Add a ‘green’ coat to your car

TUMWATER – Tumwater Collision has joined a small, but growing, number of auto collision repair shops in the state that have switched to waterborne paints to reduce air pollution escaping from their shop.

The change to a water formulated base coat was voluntary, not required by a state or federal law. But many inside and outside the industry think it’s only a matter of time before auto body industry will be required to use paints with far fewer air toxics such as volatile organic compounds (VOCs), solvents and heavy metals.

“Sooner or later it’s going to happen – the Environmental Protection Agency will make us switch to water-based paints,” said Jon Conine Jr., paint technician and one of three new owners of Tumwater Collision.

Air toxics generated by auto collision repair shops have been linked to smog, respiratory problems, nervous system damage, even cancer, according to EPA. The federal agency estimates that if 1,000 collision repair shops implemented environmentally friendly practices, it would reduce air toxic emissions by 3.5 million pounds per year.

Conine, 36 has been spray-painting cars professionally for 18 years. He said the new paint system reduces his exposure to harmful chemicals, cuts air emissions and makes it easier to match the factory paint job, because the majority of cars leaving the factory are coated with waterborne paint.

“I love it,” he said. “It’s fun to paint again. The color match is phenomenal. There’s less paint going into the atmosphere and more going on the car.”

Conine still uses traditional primers and a clear coat to start and finish the job.

That means the overall reduction in hazardous air pollutants in the painting process at a shop like Tumwater Collision is probably close to 25 percent, said Ken Grimm, industry outreach manager for the non-profit Pacific Northwest Pollution Prevention Resource Center in Seattle.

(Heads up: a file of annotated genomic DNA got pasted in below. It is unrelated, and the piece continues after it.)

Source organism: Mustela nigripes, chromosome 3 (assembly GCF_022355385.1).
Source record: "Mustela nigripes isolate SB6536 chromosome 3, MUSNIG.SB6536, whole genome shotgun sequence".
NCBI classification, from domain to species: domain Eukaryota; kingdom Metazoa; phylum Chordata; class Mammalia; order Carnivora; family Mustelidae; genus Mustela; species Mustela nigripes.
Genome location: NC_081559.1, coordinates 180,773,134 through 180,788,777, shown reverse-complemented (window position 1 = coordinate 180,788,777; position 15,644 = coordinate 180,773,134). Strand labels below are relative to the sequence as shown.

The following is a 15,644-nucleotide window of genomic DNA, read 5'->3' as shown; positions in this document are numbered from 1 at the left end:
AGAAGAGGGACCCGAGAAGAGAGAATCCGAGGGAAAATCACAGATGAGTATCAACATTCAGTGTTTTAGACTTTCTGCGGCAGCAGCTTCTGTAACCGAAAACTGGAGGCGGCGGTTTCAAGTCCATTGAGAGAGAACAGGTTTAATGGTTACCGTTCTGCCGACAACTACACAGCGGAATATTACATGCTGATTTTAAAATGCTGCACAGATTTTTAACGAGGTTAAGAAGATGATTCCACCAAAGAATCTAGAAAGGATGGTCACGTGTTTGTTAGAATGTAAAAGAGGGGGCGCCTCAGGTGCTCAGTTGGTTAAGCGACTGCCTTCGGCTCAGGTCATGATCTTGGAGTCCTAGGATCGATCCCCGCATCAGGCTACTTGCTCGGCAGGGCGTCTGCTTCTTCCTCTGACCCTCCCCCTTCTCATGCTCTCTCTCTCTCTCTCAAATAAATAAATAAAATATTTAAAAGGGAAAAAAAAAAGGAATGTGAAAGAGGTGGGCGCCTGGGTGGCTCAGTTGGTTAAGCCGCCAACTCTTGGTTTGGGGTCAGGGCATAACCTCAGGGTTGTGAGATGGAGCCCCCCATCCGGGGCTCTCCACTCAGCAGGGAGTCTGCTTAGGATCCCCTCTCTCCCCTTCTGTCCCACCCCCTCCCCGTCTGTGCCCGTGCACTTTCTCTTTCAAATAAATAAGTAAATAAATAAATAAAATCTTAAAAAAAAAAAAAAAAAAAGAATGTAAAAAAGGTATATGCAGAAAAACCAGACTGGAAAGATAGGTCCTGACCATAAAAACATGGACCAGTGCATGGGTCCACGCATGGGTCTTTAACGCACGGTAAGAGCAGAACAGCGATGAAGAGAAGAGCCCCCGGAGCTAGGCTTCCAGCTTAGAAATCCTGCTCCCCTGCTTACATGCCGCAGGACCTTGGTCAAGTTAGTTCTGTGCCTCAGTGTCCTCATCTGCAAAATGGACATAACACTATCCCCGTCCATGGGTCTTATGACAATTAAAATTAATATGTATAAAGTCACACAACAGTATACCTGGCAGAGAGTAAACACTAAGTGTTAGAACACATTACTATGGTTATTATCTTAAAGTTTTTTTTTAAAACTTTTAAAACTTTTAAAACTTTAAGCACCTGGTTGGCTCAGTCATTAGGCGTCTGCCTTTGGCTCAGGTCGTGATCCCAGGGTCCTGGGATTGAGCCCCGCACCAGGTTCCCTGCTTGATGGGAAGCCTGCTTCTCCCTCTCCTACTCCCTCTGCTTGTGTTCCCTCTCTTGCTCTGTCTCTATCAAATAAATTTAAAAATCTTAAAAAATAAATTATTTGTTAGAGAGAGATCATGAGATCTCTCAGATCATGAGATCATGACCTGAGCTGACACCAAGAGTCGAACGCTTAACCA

“That’s pretty significant,” he said, adding that less than 10 percent of the collision repair shops in the state have switched over to waterborne base coat paint.

“That number is going to accelerate,” Grimm predicted. He said increased regulations, time and materials saved by using less volatile paint, pressure from consumers and concerns of residents living near repair shops will all speed up the industry’s green business practices.

Olympic Region Clean Air Agency engineer Geoffrey Glass said he’s not aware of any other collision repair shops making the switch yet in ORCAA’s six-county jurisdiction, including Thurston, Mason, Clallam, Jefferson, Pacific and Grays Harbor counties.

Water-based automotive paints are required in Canada and Europe and California requires waterborne primers to curb air emissions, according to the pollution prevention resource center. Several metropolitan areas with air quality problems, including Houston and Chicago, have restrictions in place, too.

EPA and the state Department of Ecology support technical assistance and education projects to reduce the amount of air pollution emitted by collision repair shops.

“We’re in the early stages of the switch to waterborne base coats,” noted Jared Mathey, an Ecology air quality specialist. “It’s a step in the right direction.”

Conine said it cost Tumwater Collision about $6,000 to convert from the high-VOC paint system to the low-VOC one. The cost of a paint job didn’t change due to the new system.

“The cars are in the spray booth a shorter period of time and I’m in there a shorter period of time,” Conine said. “Those are both good things.”